Adverse credit (also known as bad credit, impaired credit or poor credit) refers to a credit rating which shows a history of missing payments, and may include defaults and County Court Judgements (CCJs).
Your application is the details you provide in order to apply for a loan. The information you provide will be used in order to find you a loan which best suits your circumstances.
APR stands for Annual Percentage Rate and is used to describe the cost of borrowing money. All lenders calculate APR in the same way which allows you to compare different lending products.
Arrears are debts as a result of missed or late payments of a loan or other type of credit agreement. Falling into arrears can result in a poor or impaired credit history.
Please see adverse credit.
Bankruptcy is an option that can be considered if an individual cannot pay the debts that they owe. It is a legal process which can seriously harm your ability to obtain credit in the future.
The base rate is the interest rate set by the Bank of England for lending to other banks.
CCJ stands for County Court Judgement and is a ruling issued by a county court or higher court against a person who has not satisfied their debt payments with their creditors. CCJs appear on a credit file and can affect future loan applications.
This is the period after signing a contract during which you are entitled to cancel the purchase of a financial product.
See Debt Consolidation.
Credit can be unsecured. Unsecured credit includes unsecured loans, credit cards, store cards, overdrafts.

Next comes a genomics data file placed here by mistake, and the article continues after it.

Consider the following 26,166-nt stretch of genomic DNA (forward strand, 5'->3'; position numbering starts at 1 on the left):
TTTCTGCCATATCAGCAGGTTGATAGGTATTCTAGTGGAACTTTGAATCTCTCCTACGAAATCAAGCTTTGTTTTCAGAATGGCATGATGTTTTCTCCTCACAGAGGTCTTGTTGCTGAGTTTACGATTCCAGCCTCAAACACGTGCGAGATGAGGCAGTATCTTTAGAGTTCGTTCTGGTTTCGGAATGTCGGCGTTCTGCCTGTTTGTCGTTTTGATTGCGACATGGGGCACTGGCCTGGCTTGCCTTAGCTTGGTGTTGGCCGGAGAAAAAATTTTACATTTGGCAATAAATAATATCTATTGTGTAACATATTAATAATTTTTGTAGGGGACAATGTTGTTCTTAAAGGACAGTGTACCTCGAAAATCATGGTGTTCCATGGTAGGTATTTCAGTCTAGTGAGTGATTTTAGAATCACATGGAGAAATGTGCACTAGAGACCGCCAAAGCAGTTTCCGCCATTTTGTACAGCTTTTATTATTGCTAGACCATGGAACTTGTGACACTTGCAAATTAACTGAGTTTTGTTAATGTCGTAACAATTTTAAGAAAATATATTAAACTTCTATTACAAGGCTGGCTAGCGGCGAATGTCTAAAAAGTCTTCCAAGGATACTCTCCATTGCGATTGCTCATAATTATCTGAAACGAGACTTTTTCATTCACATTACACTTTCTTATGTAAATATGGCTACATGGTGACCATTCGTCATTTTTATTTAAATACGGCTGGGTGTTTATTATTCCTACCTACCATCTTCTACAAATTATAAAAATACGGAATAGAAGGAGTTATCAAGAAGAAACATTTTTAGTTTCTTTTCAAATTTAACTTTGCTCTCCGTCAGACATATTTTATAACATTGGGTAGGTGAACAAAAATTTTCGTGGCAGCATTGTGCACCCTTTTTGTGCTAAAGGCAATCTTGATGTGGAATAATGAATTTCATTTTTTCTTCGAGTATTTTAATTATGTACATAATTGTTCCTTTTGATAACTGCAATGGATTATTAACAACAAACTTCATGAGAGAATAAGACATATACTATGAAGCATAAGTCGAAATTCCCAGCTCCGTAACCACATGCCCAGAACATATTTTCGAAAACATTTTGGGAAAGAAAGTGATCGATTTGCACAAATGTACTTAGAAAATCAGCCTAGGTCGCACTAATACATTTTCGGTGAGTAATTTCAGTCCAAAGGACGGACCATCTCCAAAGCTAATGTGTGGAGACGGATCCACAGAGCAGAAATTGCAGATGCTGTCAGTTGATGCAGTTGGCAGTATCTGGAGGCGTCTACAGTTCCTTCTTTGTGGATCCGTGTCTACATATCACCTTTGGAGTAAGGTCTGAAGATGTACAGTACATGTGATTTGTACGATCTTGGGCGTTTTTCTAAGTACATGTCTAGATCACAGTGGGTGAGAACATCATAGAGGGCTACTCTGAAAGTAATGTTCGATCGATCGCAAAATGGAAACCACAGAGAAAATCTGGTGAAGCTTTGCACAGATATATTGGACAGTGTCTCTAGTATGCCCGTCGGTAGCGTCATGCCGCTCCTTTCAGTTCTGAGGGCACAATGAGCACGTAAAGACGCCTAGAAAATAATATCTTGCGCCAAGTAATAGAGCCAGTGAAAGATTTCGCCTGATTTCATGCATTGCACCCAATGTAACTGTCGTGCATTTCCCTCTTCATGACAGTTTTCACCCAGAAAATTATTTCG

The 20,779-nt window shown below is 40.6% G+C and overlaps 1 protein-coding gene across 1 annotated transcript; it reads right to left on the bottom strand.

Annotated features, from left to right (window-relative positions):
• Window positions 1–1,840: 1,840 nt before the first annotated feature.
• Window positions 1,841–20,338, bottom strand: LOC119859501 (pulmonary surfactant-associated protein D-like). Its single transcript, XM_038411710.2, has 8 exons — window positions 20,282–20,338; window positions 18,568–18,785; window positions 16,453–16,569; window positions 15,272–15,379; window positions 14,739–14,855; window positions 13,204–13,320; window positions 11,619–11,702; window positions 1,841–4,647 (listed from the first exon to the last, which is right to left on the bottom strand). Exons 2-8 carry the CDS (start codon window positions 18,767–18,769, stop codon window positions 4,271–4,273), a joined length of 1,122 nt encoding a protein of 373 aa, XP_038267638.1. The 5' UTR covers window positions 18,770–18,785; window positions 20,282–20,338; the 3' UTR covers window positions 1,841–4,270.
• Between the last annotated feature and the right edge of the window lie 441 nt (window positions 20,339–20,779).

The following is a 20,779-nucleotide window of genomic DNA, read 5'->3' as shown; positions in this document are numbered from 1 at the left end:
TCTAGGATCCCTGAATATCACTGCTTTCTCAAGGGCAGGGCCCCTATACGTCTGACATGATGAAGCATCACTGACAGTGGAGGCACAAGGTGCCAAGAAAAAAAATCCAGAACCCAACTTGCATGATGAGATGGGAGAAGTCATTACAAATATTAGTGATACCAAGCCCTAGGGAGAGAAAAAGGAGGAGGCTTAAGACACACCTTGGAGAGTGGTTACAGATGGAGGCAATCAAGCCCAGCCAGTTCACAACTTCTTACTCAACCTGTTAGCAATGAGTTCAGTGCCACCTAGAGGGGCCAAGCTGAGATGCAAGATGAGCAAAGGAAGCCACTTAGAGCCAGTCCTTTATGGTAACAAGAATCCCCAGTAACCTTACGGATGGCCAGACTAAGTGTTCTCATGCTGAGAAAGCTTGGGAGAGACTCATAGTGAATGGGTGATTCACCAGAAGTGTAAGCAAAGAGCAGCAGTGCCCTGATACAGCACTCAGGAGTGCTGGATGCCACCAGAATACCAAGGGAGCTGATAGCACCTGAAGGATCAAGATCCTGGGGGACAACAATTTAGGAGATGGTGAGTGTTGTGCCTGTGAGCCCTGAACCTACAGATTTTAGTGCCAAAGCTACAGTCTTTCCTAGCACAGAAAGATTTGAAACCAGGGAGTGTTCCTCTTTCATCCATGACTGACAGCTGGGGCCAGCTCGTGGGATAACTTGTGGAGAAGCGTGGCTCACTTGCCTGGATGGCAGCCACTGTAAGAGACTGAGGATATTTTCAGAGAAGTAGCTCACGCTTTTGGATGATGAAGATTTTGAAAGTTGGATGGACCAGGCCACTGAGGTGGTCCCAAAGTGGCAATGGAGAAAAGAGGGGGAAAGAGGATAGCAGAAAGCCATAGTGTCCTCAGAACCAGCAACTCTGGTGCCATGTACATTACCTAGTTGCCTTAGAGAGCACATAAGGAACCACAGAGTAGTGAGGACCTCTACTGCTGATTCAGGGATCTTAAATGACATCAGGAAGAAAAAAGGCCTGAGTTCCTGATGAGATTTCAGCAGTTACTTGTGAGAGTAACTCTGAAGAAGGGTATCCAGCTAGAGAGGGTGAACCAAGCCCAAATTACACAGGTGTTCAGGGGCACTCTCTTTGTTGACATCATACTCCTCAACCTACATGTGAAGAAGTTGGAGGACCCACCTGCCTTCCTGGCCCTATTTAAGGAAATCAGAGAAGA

An institution, like a bank or finance company that grants loans or provides goods on the basis of hire purchase. There must be legal contract (Credit Agreement) between the borrower and the Creditor which sets out how and when the money is to be repaid. In the case of hire purchase it will grant the lender the right to claim back the asset if you fail to pay back the loan. See Lender.
A contract between you and a loan or finance provider which details the full terms and conditions and the total cost of your loan.
A check carried out by a lender to establish your credit worthiness. Arrears will be shown, along with details of your financial history, any adverse credit, electoral roll information and details of previous searches.
Your credit rating is a summary of the information found in your credit check.
A credit reference agency – also known as a credit bureau – is a company used by lenders and other authorised financial companies to carry out a credit check.
Money owed to a lender or other financial institution.
Paying off some or all of your debt with a loan in order to reduce your monthly payments.
A debt management plan is a repayment plan which helps make unsecured debt repayments more affordable. A debt management company will normally negotiate with creditors on your behalf to reduce your monthly and total payments to a manageable level.
A default is issued by a lender generally after the customer has missed 3 payments. A customer is always given the option to clear their arrears before an official default is registered with a credit reference agency.